The anger unions aimed toward Republican Gov. John Kasich just three years ago during his attempt to restrict collective bargaining has been largely absent from the campaign trail as he seeks another term in Tuesday's election.
Organized labor leaders and Democrats thought Kasich would be vulnerable this time around because of his backing of the contentious union law that was overwhelmingly defeated by voters. But instead, he has been able to avoid any visible or outward backlash largely because of the collapse of his opponent's campaign.
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Democrat Ed FitzGerald's self-inflicted troubles and lack of fundraising have essentially left him unable to capitalize on the issue by reminding voters that Kasich signed the law that would have restricted collective bargaining.
Teachers, firefighters, union leaders and organizers who led the fight against the law restricting the bargaining rights of public employee unions say they haven't forgotten what happened. It's just that they don't have anyone to lead the charge against the governor.
"The implosion of the Democratic candidate has not left us with a rallying point," said Dave Wright, a firefighter from Dayton.
He thinks union workers still have a bad taste in their mouth and can't imagine many will back Kasich. Yet he's not sure if they'll support FitzGerald either after it was revealed that he was in a car in an empty parking lot in 2012 with a woman who isn't his wife and that he lacked a permanent driver's license for more than a decade.
"That's what people are hung up on," Wright said.
Kasich, meanwhile, has continued to increase his advantage in both fundraising and in the polls. After stating his intention not to support right-to-work union limits anytime soon, he's even landed a handful of endorsements from private sector labor unions.
"I think management and labor are working very well together, so why would I want to disrupt that?" Kasich told The Associated Press during a recent campaign ride-along. "I see no reason to disrupt it."
Some pro-union voters are likely to stay home, said George Tucker, executive secretary-treasurer of the Greater Northwest Ohio AFL-CIO.
"I hate to say it, but they don't see the wolf at the door and they're not getting excited," Tucker said. "I guess that's just human nature."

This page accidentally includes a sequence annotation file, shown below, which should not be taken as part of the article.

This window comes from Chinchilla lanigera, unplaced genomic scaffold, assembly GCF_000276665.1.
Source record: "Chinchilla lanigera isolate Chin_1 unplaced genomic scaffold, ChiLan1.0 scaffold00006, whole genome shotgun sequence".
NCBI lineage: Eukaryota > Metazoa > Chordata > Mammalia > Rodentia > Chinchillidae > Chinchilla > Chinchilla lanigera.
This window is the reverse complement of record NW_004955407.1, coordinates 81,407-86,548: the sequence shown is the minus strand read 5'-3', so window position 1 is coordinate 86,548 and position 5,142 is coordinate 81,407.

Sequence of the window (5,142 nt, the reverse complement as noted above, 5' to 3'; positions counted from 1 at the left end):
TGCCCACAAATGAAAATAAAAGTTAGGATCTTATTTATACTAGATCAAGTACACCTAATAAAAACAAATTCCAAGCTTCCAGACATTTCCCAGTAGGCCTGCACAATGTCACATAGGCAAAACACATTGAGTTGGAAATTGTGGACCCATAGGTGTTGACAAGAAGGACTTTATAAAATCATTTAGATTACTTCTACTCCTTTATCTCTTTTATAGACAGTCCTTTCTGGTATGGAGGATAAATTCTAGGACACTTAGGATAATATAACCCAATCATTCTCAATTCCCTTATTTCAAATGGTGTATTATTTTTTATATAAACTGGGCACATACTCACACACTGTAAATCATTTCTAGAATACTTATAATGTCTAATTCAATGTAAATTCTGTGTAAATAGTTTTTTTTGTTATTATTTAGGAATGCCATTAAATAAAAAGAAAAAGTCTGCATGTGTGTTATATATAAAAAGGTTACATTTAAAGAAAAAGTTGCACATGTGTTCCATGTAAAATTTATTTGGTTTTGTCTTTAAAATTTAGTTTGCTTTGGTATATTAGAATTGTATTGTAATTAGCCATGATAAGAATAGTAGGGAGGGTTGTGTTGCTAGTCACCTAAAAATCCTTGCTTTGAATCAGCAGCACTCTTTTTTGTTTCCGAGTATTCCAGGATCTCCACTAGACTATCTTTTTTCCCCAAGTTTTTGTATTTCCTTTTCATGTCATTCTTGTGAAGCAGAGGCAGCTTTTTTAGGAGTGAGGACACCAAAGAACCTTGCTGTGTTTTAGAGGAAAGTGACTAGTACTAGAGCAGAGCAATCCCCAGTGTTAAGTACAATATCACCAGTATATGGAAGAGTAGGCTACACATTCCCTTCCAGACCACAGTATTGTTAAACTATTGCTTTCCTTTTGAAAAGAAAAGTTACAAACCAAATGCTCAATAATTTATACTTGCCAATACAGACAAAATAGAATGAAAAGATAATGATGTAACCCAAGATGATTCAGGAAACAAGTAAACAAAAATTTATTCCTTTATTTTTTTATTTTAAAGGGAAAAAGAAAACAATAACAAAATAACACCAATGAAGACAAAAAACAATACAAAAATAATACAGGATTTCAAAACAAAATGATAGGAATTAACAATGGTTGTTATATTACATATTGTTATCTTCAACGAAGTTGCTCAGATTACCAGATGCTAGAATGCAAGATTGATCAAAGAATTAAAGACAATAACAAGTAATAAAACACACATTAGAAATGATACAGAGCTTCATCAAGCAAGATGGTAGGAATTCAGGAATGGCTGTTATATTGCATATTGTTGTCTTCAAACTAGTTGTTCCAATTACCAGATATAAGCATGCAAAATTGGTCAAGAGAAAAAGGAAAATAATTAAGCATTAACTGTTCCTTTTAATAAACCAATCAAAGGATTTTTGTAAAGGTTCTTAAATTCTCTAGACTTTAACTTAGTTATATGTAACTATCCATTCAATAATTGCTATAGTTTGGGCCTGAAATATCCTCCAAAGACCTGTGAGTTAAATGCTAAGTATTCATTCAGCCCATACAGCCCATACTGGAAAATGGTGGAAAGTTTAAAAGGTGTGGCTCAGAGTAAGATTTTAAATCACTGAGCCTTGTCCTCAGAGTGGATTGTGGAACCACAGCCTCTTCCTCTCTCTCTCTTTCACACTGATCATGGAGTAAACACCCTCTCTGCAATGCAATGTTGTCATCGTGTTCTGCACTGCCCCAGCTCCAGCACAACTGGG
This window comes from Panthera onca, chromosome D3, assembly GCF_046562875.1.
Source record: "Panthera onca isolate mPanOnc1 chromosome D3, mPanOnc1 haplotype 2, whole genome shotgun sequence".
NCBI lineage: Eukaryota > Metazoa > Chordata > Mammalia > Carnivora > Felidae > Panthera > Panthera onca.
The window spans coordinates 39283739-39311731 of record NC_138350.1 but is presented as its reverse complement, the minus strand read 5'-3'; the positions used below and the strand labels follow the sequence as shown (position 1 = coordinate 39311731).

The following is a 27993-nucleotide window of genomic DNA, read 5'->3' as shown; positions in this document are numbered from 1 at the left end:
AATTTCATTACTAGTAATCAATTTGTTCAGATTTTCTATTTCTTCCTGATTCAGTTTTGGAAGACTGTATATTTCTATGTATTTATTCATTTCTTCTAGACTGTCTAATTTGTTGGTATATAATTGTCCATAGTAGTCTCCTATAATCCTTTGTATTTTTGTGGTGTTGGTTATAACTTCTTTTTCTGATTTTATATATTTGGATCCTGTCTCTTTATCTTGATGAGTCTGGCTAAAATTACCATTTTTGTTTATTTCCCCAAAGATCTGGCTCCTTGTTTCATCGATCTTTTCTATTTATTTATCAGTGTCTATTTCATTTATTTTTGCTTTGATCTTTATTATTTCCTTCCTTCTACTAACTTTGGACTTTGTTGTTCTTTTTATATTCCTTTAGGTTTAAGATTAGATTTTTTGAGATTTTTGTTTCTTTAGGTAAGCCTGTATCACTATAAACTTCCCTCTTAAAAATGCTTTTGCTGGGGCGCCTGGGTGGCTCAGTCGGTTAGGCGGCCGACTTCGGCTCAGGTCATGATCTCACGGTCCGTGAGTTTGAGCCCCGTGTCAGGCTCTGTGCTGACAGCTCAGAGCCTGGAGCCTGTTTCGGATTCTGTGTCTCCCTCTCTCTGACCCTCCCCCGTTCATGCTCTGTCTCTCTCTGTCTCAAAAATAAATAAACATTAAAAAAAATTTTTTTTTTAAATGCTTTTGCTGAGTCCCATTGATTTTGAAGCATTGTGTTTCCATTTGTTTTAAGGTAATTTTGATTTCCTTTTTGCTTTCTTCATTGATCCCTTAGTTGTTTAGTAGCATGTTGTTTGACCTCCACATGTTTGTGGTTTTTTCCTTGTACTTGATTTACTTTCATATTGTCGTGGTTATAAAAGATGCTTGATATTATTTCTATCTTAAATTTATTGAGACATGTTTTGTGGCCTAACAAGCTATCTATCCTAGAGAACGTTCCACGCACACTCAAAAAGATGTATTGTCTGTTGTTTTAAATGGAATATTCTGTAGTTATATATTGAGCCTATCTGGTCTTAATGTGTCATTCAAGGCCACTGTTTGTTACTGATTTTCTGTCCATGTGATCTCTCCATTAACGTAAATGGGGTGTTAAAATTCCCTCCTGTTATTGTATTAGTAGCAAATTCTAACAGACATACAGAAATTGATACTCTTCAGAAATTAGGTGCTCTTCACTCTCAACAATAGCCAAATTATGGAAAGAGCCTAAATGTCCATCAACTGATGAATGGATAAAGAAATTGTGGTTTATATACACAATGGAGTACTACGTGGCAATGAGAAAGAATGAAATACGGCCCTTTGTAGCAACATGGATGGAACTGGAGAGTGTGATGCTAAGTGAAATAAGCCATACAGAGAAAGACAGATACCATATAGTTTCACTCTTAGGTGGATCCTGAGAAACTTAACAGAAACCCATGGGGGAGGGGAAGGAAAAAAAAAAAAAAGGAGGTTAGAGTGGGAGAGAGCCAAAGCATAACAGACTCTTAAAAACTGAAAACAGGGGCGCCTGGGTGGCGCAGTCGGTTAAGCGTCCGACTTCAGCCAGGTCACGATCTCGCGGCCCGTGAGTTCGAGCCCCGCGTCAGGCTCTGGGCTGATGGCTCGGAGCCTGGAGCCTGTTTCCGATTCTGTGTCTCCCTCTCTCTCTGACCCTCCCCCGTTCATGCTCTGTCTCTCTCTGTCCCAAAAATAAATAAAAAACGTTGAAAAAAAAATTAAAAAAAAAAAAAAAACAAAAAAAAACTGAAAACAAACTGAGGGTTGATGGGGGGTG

FitzGerald still has the endorsement of most unions and has continued to make the rounds talking to labor organizations. But his fundraising, including from labor, has dried up, leaving him off the TV airwaves during the final two months of the race.
His spokeswoman, Lauren Hitt, said both FitzGerald and his running mate have met with union members many times to remind them about "Kasich's attack on teachers, firefighters, police and so many others who selflessly serve our state."
"The memory of that attack is far more powerful than a 30 second television commercial," she said.
Youngstown firefighter Chris Weaver said his union continues to talk with its members about the law that would have prohibited many public employees from negotiating health care and pension benefits and banned public employee strikes.
It's just hard, he said, to "push our membership out to vote."
"It is somewhat disappointing," he said. "It shouldn't be just us and the other unions."
Christopher Mabe, president of the Ohio Civil Service Employees Association, said his union's get-out-the-vote effort has more volunteers this year than in previous non-presidential election years — a reflection they haven't forgotten the fight over collective bargaining.
"Those are the ways we think it still has an impact," Mabe said.
Kasich and other Republicans, for the most part, also have steered away from talking about the measure that was beaten back.
"Look, we already got the lessons of Senate Bill 5," Kasich said. "There's no reason to revisit them."
So while FitzGerald has been unable to take advantage of what was Kasich's biggest setback during his first term, the fight over the union law still is influencing what's being talked about in the campaign, said Dennis Willard, spokesman for We Are Ohio, the labor-backed organization that helped defeat the law.
Associated Press writer Julie Carr Smyth contributed to this report.